A Deep Dive into Shallow Bay Industrial
While big-box developments attract interest from REITs, one of the largest sectors of the industrial market – the shallow bay, 15,000 to 50,000-square-foot warehouse building – supports critical activities including distribution, light manufacturing, regional and last-mile e-commerce logistics. In advance of Commercial Real Estate Conference 2016, Sept. 26-28, NAIOP spoke with Steven McCraney, SIOR, president and CEO of McCraney Property Company, about the opportunities available for developers and investors in that space, what he calls “the heartbeat of the U.S. industrial sector.”
NAIOP: What are some of the market trends shaping shallow bay industrial?
McCraney: With the face of retail quickly becoming the delivery truck, competitive advantage is achieved through speed of delivery to the consumer. The chain of distribution is now starting with real estate decisions, long before the creation of a UPS or FedEx shipping label.
E-commerce and logistics companies are taking note of an approach born from the aviation industry called “hub and spoke” to streamline distribution channels. Originally denoting a system of air transportation in which local airports offer flights to a centralized airport where international or long-distance flights are available, today’s cutting-edge companies are adopting and adapting this model to sell more to more people more often.
Reaching and retaining customers through speed of delivery is one of the largest trends driving the shallow bay industrial. The demand from tenants, particularly in markets proximate to growing populations, has made the product among the best performing of all industrial segments.
The slowdown in construction during the economic downturn created a vacuum within the industrial market that resulted in very little vacancy when companies started expanding again. To meet this built-up demand and continued strengthening of the industrial sector, there has been extensive construction over the past 24-36 months.
As such, in many major markets, available space/sites are dwindling, causing movement from the core outward to auxiliary transport routes. Supply limitations in many regions for shallow bay industrial resulted in the highest year-over-year rent growth year-end 2015 of any property type at 6.5 percent; with office at 4.4 percent and retail increasing 2.4 percent. From an investment/developer perspective, any available core sites are being priced at a premium with competitive bids and shallow bay industrial values are approximately 20 percent higher than the general warehouse market on average, with a continuing uptick in pricing.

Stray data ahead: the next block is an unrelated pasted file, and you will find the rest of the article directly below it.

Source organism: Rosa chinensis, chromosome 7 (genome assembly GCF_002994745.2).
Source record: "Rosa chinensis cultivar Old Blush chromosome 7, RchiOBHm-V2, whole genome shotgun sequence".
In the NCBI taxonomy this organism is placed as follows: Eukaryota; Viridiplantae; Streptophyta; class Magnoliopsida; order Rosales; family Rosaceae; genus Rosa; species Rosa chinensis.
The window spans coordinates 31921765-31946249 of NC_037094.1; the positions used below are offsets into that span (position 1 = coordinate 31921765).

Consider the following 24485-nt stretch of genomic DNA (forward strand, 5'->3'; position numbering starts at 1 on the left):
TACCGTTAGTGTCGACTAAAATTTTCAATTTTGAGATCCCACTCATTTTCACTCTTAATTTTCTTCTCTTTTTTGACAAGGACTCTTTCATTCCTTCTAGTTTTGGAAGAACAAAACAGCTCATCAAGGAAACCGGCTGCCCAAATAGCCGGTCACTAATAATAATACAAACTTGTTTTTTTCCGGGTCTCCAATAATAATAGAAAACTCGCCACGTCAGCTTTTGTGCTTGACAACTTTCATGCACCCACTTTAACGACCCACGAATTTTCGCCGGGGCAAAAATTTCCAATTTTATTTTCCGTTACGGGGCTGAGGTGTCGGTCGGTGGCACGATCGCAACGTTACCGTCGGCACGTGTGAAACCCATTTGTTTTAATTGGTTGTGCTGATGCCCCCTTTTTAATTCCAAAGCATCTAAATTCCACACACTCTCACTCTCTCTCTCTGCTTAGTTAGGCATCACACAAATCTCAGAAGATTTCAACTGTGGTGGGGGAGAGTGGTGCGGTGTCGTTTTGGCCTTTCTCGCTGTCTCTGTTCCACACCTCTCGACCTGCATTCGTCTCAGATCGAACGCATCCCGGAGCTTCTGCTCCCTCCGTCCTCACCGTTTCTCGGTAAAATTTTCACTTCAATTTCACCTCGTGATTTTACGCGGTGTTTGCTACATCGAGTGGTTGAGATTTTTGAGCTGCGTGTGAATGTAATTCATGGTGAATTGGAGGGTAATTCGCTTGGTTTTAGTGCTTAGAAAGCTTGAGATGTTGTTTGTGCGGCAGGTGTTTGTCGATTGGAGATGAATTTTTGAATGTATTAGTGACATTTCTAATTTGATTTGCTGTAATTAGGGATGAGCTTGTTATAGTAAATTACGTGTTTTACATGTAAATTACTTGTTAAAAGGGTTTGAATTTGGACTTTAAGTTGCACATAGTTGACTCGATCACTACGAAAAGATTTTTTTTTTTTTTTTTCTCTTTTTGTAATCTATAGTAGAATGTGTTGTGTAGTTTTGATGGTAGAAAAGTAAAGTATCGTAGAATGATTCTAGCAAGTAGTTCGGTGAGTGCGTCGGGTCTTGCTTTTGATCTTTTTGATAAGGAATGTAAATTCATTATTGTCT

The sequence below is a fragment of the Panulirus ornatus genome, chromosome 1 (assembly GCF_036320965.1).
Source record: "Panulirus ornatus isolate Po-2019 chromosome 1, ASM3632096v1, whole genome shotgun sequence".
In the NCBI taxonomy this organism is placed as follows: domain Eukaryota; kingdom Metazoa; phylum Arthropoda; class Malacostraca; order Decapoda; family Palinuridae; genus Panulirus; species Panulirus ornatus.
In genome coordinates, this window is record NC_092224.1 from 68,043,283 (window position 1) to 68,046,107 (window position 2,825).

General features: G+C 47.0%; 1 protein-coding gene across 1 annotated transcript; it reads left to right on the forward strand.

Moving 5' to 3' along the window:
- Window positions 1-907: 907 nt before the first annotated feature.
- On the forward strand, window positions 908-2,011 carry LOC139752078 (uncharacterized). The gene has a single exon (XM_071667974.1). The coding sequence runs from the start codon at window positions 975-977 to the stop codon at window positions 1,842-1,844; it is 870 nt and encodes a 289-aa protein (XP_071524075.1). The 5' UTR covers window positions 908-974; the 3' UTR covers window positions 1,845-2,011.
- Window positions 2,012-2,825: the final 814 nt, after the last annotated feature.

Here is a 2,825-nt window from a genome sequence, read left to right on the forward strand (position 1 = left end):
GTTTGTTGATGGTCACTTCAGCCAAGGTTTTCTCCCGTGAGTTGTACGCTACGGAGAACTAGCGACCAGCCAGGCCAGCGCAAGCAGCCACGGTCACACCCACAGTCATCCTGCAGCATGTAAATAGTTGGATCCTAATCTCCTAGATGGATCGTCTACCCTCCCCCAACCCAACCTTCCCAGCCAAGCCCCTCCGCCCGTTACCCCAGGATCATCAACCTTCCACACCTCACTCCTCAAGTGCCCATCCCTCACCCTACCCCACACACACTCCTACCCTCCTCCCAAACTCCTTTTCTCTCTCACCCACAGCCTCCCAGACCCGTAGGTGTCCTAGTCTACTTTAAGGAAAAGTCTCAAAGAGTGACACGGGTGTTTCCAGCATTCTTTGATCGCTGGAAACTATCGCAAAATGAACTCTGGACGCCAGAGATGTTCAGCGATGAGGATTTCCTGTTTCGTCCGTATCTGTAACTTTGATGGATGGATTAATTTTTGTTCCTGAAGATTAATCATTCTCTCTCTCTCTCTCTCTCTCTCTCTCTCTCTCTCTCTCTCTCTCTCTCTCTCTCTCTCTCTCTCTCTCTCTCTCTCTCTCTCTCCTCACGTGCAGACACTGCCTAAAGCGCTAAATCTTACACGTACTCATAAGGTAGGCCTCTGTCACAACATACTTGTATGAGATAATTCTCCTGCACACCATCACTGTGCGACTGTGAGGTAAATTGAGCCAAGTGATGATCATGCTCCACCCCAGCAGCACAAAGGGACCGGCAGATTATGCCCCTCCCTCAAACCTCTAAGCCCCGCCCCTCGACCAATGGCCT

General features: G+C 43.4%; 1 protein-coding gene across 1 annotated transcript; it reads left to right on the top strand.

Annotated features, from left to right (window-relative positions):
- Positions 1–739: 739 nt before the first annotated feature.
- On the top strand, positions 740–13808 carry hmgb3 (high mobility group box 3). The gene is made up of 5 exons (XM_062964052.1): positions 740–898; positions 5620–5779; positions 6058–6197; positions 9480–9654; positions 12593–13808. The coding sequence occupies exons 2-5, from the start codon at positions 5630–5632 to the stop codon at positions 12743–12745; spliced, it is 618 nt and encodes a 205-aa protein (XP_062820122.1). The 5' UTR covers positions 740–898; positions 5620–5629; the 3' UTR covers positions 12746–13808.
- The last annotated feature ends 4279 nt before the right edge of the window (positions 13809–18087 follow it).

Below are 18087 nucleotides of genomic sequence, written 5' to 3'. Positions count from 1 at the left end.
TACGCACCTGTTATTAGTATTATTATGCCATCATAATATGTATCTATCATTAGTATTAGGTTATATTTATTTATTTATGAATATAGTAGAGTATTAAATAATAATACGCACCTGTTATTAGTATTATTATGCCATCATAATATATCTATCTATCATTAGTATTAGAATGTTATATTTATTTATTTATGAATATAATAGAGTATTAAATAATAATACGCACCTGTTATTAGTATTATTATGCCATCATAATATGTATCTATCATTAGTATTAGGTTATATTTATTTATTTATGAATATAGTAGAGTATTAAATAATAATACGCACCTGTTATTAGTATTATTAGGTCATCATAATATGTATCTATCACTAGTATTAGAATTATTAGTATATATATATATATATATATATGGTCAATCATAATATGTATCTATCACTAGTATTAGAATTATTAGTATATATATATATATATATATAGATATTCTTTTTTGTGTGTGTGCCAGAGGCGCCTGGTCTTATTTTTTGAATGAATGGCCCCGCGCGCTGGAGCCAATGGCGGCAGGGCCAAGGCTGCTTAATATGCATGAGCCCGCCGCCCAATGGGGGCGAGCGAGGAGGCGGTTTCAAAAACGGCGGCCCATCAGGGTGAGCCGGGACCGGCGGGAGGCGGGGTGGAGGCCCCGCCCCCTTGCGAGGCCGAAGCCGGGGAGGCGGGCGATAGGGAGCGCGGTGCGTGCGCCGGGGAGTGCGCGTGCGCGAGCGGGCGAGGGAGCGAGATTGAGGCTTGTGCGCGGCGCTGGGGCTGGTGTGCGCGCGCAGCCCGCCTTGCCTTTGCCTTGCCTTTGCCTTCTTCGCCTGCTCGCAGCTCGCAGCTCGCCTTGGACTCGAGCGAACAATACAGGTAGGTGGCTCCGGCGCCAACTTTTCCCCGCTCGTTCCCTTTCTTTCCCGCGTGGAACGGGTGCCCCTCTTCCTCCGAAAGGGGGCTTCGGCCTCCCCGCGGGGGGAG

NAIOP: Why does the largest sector of the industrial market remain in the 15,000 to 50,000-square-foot range?
McCraney: Industrial users with small-to-medium footprints (typically 200,000 square feet or smaller) constitute roughly 40 percent of the total 13.5 billion-square-foot industrial inventory, making it the dominant industrial property type in the U.S. The ratio is even higher for investment-grade properties, comprising 61.5 percent of the total 8.7 billion square feet.
With Amazon Prime, for example, now reaching nearly half of U.S. households according to a Consumer Intelligence Research Partners survey, it is essential to get product closer to the end user to meet the online retailer’s two-day free shipping guarantee. This is where the 15,000-50,000 square foot shallow bay industrial user comes in, serving as the “spokes” along the path from the “hub” and enabling companies to distribute to a large swath of the population within a day.
NAIOP: How have shallow bay industrial properties evolved with tenant demand?
McCraney: The increasing need for small-to-medium shallow bay industrial warehouse buildings to fulfill the “last-mile” support for delivery has resulted in the need for facilities that are located nearer to the end-user (consumer) and offer functional utility through design.
Shallow bay industrial properties constructed today are following the trends of the larger big box/e-commerce users, requiring greater land-to-building ratios (3-to-1 rather than 2-to-1). This increase is partially a result of the types of fulfillment work completed at the facilities, which translates to greater parking requirements for the tenant’s larger employee and personnel base, and enough land to accommodate greater truck courts, additional trailer storage, and a standard 36-foot clear height.
In addition to the higher cost of land due to the increased proportion relative to the building size, designing for e-commerce results in higher construction costs due to 36-foot clear height as a standard rather than 24- or 30-foot clear height, among other elements. These expenses can translate to a $0.50-$1.00 increase in price per square foot, but are often offset by the functional utility and location of the building, creating efficiency in transport through reduced time, distance and cost.
Hear more from McCraney and a great panel of experts discuss what’s driving the future of industrial real estate at Commercial Real Estate Conference 2016, Sept. 26-28, in Scottsdale, Arizona. See the conference website for details on who attends, session topics and project tours.
Brielle Scott is Senior Communications Manager at NAIOP.
[…] use for a 100,000-square-foot distribution space and are more interested in what are referred to as shallow-bay spaces, which can range from 15,000 to 50,000 square feet or smaller. That doesn’t mean these tenants […]